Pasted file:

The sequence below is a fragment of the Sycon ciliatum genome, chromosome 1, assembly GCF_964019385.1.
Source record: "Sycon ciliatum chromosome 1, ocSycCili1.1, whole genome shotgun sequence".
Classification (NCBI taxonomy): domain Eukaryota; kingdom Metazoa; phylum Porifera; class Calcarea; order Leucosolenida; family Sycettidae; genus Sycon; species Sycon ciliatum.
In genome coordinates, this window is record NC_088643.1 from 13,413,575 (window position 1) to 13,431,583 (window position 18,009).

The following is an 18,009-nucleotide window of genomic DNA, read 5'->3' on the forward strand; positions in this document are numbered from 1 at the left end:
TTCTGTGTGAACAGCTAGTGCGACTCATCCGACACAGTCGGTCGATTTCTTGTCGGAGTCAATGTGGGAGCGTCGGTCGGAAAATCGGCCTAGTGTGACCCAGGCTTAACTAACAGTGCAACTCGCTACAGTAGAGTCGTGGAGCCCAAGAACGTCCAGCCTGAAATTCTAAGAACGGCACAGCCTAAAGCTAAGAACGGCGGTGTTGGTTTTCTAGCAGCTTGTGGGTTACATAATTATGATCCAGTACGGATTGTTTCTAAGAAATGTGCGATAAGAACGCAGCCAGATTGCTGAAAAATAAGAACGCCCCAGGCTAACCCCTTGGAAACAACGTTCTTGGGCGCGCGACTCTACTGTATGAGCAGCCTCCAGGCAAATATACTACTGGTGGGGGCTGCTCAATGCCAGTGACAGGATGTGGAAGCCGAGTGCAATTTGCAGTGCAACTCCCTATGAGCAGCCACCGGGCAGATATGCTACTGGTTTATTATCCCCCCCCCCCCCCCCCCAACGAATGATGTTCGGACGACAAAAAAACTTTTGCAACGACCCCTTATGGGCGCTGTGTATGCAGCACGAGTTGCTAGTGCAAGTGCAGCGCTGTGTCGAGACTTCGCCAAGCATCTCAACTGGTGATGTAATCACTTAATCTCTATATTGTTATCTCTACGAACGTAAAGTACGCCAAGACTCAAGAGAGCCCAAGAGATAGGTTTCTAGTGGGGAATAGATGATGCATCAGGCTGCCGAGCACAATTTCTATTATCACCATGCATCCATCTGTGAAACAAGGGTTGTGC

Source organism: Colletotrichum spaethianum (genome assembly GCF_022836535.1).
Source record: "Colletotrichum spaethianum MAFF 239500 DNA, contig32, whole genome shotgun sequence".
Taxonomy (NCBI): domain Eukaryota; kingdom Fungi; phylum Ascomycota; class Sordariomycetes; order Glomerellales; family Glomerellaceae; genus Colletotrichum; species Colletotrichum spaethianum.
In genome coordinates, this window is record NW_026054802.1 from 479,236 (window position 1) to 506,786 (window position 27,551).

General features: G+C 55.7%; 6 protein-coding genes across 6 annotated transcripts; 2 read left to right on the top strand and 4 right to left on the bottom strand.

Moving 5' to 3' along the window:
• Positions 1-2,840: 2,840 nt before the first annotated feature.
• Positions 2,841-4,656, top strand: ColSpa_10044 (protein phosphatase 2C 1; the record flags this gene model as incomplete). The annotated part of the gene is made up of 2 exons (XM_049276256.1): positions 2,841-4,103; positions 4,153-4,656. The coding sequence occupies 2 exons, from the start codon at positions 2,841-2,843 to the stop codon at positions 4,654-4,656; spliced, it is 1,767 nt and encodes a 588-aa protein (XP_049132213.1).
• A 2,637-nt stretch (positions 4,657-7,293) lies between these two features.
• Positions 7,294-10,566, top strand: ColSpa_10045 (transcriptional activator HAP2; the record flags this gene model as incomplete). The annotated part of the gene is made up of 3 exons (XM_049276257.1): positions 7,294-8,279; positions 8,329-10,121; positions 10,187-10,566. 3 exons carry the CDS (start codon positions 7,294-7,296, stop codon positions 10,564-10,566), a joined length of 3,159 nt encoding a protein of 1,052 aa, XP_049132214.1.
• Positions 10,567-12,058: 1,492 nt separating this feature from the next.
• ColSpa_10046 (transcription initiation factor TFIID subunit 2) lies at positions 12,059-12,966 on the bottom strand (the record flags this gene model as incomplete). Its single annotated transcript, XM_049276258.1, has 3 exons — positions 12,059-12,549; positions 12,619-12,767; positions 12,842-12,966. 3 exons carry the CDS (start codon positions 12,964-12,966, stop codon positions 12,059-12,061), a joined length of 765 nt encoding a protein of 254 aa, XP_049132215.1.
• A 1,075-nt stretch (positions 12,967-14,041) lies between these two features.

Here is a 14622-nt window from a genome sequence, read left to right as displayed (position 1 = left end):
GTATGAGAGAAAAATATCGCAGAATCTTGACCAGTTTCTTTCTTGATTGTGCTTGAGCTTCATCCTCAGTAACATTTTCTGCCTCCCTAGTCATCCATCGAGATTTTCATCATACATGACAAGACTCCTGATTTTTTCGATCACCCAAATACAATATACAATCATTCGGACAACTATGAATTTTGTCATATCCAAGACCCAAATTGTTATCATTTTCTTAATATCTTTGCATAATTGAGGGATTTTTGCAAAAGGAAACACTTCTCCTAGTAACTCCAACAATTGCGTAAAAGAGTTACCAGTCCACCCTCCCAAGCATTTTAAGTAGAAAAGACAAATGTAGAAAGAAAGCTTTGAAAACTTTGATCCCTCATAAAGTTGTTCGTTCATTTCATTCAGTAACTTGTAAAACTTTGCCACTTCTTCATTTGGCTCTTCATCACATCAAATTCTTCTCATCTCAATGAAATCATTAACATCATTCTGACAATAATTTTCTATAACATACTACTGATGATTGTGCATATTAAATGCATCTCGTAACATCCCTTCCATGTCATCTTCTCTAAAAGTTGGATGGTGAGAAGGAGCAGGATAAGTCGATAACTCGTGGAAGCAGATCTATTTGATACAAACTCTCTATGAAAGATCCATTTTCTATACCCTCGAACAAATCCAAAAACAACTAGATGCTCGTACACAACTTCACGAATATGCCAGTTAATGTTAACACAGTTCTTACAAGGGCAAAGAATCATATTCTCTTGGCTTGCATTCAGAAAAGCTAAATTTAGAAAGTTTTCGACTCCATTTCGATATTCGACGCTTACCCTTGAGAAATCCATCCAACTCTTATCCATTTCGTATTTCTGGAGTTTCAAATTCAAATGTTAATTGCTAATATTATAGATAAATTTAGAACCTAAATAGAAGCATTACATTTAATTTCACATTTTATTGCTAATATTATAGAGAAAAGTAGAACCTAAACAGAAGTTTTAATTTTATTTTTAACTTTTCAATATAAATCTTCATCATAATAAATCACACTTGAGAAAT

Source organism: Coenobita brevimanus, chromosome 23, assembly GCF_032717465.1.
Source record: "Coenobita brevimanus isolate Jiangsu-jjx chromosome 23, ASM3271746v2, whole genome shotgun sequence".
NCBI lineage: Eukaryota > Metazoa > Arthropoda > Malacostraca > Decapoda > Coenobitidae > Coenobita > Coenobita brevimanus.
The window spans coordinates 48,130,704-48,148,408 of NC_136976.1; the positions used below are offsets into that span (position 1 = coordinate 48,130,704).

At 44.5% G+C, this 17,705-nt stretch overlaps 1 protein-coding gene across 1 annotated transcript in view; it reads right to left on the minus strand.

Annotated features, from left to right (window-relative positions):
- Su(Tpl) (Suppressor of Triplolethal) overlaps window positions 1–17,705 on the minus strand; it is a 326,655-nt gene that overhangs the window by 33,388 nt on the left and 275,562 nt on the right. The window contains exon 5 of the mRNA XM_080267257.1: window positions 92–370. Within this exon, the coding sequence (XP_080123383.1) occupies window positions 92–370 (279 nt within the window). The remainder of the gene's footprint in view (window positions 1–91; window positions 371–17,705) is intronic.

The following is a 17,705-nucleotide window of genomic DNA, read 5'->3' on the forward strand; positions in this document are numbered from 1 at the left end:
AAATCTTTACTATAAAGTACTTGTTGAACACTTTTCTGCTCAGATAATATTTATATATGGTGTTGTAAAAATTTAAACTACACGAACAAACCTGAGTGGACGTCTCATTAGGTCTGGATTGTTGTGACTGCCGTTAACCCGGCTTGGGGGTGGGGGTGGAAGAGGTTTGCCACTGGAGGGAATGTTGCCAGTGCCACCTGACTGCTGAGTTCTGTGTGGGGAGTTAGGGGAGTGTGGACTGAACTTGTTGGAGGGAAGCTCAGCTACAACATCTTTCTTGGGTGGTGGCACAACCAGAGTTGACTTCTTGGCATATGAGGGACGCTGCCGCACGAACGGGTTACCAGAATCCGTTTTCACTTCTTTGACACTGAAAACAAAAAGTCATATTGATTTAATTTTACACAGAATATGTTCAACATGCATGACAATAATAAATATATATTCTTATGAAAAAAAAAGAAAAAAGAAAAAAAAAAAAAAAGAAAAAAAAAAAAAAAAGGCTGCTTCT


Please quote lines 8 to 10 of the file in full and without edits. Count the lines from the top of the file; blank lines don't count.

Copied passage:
Source record: "Colletotrichum spaethianum MAFF 239500 DNA, contig32, whole genome shotgun sequence".
Taxonomy (NCBI): domain Eukaryota; kingdom Fungi; phylum Ascomycota; class Sordariomycetes; order Glomerellales; family Glomerellaceae; genus Colletotrichum; species Colletotrichum spaethianum.
In genome coordinates, this window is record NW_026054802.1 from 479,236 (window position 1) to 506,786 (window position 27,551).